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Philistine Cemetery Unearthed in Israel

Monday, July 11, 2016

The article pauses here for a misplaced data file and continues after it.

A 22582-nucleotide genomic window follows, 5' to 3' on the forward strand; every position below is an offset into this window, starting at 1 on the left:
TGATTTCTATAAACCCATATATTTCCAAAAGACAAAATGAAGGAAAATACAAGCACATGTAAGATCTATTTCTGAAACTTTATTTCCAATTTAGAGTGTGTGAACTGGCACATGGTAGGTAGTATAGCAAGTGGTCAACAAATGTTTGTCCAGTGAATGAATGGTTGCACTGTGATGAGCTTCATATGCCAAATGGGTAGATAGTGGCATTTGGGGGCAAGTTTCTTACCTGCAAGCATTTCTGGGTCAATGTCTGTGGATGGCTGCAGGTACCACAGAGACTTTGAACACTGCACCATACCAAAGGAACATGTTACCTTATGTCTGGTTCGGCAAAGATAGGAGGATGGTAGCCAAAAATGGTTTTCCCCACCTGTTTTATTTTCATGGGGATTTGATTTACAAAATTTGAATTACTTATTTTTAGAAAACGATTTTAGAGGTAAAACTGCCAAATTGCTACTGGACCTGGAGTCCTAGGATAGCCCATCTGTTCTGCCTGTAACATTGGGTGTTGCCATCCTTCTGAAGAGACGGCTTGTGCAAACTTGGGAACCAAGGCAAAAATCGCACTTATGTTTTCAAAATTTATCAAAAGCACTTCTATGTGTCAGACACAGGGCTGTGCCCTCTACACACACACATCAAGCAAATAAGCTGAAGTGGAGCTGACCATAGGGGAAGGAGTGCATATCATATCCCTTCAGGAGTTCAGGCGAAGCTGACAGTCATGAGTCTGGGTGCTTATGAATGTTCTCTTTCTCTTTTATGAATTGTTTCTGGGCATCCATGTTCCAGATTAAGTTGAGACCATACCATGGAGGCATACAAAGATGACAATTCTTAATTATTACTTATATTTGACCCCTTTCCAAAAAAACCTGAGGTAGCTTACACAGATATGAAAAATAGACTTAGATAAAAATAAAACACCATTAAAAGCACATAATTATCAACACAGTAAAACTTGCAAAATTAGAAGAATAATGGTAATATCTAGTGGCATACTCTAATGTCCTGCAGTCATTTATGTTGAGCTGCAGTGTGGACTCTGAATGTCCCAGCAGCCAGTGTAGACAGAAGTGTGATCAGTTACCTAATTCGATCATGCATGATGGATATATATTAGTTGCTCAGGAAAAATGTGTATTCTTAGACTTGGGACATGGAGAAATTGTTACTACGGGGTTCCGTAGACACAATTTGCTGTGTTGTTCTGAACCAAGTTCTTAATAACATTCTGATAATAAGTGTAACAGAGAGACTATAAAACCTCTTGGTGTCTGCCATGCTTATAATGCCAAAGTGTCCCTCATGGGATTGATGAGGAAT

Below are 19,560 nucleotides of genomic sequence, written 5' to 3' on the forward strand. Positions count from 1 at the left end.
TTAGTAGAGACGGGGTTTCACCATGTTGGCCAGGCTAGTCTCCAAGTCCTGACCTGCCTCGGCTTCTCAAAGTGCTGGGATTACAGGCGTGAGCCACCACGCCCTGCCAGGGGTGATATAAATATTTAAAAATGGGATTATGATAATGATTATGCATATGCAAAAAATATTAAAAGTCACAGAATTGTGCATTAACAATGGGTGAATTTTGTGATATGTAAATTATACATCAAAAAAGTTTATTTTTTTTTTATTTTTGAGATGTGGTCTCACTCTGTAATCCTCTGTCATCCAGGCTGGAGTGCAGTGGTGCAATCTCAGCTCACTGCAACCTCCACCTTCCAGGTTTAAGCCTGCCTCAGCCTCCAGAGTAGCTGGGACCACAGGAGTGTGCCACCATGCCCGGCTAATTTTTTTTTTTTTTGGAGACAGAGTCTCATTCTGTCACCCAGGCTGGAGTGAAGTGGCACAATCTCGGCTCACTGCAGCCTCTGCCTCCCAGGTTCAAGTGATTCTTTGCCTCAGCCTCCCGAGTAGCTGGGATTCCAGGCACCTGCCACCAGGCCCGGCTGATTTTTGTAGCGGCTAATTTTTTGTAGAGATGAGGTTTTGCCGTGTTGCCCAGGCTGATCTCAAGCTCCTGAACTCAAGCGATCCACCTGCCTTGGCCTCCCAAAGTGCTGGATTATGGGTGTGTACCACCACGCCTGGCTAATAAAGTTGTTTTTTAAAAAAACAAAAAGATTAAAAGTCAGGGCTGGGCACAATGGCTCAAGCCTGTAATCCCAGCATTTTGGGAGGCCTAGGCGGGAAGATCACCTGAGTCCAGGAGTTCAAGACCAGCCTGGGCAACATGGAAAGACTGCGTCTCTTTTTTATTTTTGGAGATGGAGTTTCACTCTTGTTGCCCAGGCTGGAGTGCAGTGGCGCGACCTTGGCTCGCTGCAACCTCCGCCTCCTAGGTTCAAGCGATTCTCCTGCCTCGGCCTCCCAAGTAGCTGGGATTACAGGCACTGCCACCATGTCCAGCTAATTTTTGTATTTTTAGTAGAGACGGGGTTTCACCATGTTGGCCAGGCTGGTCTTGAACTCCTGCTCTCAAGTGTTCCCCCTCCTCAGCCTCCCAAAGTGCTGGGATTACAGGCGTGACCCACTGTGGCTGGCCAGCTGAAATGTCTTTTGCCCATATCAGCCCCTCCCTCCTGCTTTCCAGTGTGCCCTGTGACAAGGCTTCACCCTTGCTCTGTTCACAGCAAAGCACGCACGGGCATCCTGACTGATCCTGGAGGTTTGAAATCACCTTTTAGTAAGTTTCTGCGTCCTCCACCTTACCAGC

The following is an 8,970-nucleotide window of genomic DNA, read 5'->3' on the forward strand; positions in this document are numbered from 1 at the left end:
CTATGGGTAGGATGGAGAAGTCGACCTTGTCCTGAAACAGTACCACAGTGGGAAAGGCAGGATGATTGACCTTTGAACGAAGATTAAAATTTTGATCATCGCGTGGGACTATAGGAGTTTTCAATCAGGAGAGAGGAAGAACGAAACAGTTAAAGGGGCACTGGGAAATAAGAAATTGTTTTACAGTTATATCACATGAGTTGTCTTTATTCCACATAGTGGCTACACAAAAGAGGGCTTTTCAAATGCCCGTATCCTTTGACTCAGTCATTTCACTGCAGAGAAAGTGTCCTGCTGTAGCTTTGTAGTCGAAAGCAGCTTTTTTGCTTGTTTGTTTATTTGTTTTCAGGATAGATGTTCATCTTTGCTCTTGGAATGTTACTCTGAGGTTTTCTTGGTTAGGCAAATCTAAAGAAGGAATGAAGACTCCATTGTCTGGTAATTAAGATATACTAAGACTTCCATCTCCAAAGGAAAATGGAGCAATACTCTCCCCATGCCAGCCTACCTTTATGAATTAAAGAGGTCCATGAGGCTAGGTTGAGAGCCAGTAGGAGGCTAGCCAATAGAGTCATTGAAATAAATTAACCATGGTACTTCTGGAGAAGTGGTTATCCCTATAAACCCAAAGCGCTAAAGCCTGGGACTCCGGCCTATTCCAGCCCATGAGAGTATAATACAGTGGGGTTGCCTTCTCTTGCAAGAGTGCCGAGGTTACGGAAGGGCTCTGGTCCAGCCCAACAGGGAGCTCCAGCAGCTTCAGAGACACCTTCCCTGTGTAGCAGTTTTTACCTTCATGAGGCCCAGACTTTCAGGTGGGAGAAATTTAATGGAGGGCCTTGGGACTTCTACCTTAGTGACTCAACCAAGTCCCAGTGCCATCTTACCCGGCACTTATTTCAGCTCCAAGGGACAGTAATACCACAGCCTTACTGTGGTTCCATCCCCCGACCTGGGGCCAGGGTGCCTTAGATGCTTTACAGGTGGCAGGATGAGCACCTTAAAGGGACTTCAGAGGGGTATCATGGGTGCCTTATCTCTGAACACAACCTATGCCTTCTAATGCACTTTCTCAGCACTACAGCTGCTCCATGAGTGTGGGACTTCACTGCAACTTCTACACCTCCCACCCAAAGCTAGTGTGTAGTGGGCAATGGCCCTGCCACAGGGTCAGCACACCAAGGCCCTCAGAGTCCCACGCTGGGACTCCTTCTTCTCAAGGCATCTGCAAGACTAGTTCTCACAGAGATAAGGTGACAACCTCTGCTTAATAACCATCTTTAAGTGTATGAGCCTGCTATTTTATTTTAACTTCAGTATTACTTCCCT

Philistine Cemetery UnearthedASHKELON, ISRAEL—Haaretz reports that archaeologists have excavated a 3,000-year-old Philistine cemetery at the site of Ashekelon in southern Israel. The first such necropolis to be discovered, it consists of more than 150 burials, some of which follow Aegean funerary practices, rather than Near Eastern ones. That supports the idea that the Philistines originated in the Aegean and were not indigenous to the Levant. “This forms a baseline for what 'Philistine' is," says Wheaton College archaeologist Daniel M. Master, who is the dig's co-director. "We can already say that the cultural practices we see here are substantially different from the Canaanites and the highlanders in the east." Small ceramic perfume vials were found near the skulls of many of the skeletons, and a pottery sherd inscribed with Crypto-Minoan writing dating to the eleventh century B.C. was also discovered. To read more about the Philistines, go to “Temple of the Storm God.” 

 

 

 

 

 

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